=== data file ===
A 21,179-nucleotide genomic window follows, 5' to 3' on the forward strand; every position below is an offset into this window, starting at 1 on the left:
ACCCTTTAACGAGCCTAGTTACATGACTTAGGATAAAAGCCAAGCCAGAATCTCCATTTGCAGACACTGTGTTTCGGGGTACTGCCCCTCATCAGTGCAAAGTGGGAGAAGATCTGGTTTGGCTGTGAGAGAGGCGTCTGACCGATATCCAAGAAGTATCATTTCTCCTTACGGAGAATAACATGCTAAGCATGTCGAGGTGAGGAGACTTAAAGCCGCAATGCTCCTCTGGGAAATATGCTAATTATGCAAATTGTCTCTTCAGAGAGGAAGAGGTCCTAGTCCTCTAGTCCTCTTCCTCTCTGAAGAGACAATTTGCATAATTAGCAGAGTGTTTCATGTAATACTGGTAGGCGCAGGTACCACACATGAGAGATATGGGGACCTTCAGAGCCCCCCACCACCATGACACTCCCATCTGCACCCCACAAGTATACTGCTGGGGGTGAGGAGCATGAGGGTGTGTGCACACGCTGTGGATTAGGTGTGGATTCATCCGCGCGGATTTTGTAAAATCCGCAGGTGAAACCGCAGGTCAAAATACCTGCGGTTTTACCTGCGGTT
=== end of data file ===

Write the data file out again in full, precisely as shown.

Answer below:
A 21,179-nucleotide genomic window follows, 5' to 3' on the forward strand; every position below is an offset into this window, starting at 1 on the left:
ACCCTTTAACGAGCCTAGTTACATGACTTAGGATAAAAGCCAAGCCAGAATCTCCATTTGCAGACACTGTGTTTCGGGGTACTGCCCCTCATCAGTGCAAAGTGGGAGAAGATCTGGTTTGGCTGTGAGAGAGGCGTCTGACCGATATCCAAGAAGTATCATTTCTCCTTACGGAGAATAACATGCTAAGCATGTCGAGGTGAGGAGACTTAAAGCCGCAATGCTCCTCTGGGAAATATGCTAATTATGCAAATTGTCTCTTCAGAGAGGAAGAGGTCCTAGTCCTCTAGTCCTCTTCCTCTCTGAAGAGACAATTTGCATAATTAGCAGAGTGTTTCATGTAATACTGGTAGGCGCAGGTACCACACATGAGAGATATGGGGACCTTCAGAGCCCCCCACCACCATGACACTCCCATCTGCACCCCACAAGTATACTGCTGGGGGTGAGGAGCATGAGGGTGTGTGCACACGCTGTGGATTAGGTGTGGATTCATCCGCGCGGATTTTGTAAAATCCGCAGGTGAAACCGCAGGTCAAAATACCTGCGGTTTTACCTGCGGTT